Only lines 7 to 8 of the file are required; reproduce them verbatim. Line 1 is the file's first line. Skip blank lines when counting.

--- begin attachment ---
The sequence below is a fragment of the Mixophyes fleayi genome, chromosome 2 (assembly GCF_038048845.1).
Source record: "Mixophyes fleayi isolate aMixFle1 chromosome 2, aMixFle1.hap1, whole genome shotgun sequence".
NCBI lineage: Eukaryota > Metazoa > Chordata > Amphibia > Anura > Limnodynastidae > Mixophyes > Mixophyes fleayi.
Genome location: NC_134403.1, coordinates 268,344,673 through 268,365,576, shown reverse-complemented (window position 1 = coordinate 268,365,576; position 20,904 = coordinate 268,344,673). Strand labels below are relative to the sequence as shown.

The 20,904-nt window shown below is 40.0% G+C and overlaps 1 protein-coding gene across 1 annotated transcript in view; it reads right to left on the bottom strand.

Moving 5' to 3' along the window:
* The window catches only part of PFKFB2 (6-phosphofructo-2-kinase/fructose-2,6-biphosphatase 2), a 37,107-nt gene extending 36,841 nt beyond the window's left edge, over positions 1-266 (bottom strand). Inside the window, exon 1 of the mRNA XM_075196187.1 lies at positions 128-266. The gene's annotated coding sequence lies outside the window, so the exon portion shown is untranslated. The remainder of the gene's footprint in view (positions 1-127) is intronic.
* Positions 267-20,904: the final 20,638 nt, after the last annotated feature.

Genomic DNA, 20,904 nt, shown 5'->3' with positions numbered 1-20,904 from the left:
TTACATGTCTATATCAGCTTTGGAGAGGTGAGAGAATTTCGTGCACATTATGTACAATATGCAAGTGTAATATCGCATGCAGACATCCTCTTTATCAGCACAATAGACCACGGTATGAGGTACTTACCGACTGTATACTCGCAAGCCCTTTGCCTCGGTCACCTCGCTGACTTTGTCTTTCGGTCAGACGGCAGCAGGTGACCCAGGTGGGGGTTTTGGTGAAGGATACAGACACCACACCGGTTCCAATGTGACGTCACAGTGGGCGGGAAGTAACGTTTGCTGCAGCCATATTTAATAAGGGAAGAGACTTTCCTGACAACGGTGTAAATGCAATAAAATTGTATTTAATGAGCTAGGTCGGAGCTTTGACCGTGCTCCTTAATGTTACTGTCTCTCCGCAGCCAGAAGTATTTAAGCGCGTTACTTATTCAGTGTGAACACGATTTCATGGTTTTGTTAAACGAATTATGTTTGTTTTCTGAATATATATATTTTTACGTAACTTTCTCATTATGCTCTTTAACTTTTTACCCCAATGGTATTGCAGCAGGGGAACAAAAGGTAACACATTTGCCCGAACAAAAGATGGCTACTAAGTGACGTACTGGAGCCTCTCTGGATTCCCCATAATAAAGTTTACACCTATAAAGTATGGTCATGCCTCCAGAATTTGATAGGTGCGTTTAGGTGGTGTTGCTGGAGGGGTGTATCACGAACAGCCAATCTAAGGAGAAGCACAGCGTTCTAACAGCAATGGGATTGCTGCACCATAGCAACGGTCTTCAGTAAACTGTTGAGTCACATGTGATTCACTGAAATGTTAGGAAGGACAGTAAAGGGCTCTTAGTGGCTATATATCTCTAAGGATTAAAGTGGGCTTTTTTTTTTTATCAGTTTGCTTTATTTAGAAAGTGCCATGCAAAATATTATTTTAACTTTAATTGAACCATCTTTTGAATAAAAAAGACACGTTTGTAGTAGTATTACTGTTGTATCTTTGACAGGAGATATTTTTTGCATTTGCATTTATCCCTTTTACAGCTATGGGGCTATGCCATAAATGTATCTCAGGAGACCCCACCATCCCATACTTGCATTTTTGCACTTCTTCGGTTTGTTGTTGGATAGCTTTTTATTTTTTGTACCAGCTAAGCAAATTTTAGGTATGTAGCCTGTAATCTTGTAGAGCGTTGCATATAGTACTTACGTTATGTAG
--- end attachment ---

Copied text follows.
* The window catches only part of PFKFB2 (6-phosphofructo-2-kinase/fructose-2,6-biphosphatase 2), a 37,107-nt gene extending 36,841 nt beyond the window's left edge, over positions 1-266 (bottom strand). Inside the window, exon 1 of the mRNA XM_075196187.1 lies at positions 128-266. The gene's annotated coding sequence lies outside the window, so the exon portion shown is untranslated. The remainder of the gene's footprint in view (positions 1-127) is intronic.
* Positions 267-20,904: the final 20,638 nt, after the last annotated feature.